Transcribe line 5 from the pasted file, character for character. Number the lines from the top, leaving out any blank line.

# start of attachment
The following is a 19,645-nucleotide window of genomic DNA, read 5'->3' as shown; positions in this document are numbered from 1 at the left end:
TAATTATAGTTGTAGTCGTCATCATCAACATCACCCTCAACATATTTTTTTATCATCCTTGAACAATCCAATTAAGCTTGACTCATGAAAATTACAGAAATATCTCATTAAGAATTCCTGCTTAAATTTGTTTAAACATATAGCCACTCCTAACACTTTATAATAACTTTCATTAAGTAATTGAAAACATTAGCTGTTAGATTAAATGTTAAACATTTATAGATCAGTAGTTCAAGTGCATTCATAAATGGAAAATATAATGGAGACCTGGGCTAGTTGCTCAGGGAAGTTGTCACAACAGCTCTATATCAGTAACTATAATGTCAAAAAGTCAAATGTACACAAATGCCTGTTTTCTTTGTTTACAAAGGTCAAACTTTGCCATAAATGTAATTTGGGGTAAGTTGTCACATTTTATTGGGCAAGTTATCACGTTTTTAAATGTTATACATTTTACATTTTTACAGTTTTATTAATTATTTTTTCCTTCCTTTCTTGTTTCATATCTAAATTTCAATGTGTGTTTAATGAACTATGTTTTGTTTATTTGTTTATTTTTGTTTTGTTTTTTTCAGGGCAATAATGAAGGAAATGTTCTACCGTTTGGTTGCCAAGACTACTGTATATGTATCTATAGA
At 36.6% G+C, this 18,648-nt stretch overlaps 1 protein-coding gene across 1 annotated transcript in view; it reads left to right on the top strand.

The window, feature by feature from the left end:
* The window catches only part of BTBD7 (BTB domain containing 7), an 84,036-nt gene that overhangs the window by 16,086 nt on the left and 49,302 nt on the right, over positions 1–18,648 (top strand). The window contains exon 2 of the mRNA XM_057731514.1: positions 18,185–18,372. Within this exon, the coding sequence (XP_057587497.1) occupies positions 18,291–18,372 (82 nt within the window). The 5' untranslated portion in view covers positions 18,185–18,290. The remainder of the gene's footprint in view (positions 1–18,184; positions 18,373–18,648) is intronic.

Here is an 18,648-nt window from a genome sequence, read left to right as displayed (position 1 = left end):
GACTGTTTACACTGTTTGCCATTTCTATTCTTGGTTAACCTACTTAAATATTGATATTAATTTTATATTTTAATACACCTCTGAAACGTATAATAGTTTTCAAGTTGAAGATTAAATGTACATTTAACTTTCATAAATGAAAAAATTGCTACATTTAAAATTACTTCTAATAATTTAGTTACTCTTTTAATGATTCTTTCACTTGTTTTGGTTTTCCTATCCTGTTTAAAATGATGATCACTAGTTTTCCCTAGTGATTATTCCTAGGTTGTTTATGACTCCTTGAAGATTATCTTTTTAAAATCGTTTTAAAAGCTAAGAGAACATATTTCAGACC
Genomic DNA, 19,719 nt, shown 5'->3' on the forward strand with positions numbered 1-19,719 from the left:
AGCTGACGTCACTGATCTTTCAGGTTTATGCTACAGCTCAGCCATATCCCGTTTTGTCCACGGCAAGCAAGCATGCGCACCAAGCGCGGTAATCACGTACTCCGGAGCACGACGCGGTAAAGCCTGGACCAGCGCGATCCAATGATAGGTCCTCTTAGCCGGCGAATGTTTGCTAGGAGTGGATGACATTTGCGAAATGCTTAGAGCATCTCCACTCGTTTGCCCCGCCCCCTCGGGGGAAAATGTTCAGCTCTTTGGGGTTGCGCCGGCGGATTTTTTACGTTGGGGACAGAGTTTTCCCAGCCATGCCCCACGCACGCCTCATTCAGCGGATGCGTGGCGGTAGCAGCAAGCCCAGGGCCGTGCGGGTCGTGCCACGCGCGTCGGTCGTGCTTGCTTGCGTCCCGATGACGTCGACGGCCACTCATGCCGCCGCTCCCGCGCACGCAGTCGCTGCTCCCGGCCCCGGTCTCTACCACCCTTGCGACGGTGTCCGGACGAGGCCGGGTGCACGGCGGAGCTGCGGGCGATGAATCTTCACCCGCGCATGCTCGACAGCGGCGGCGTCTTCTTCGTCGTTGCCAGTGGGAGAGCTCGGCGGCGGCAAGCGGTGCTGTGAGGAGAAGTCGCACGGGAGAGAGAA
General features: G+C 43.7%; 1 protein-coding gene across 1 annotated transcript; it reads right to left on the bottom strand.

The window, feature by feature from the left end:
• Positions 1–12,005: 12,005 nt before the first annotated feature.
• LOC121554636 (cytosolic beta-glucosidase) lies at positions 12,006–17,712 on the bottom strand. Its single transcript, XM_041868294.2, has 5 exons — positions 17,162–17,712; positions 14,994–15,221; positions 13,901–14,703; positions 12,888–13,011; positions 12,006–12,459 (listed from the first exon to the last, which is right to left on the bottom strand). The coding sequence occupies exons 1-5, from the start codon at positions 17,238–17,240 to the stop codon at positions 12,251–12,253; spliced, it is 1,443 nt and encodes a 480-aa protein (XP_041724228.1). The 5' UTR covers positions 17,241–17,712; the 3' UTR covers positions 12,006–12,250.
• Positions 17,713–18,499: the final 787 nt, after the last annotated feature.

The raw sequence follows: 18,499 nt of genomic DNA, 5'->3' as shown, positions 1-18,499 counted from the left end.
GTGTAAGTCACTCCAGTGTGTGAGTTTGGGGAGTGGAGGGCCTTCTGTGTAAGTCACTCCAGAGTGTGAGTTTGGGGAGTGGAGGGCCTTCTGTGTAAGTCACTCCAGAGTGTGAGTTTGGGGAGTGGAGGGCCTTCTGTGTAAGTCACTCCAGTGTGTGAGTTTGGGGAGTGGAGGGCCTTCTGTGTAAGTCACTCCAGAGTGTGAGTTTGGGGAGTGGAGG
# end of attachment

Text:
* The window catches only part of BTBD7 (BTB domain containing 7), an 84,036-nt gene that overhangs the window by 16,086 nt on the left and 49,302 nt on the right, over positions 1–18,648 (top strand). The window contains exon 2 of the mRNA XM_057731514.1: positions 18,185–18,372. Within this exon, the coding sequence (XP_057587497.1) occupies positions 18,291–18,372 (82 nt within the window). The 5' untranslated portion in view covers positions 18,185–18,290. The remainder of the gene's footprint in view (positions 1–18,184; positions 18,373–18,648) is intronic.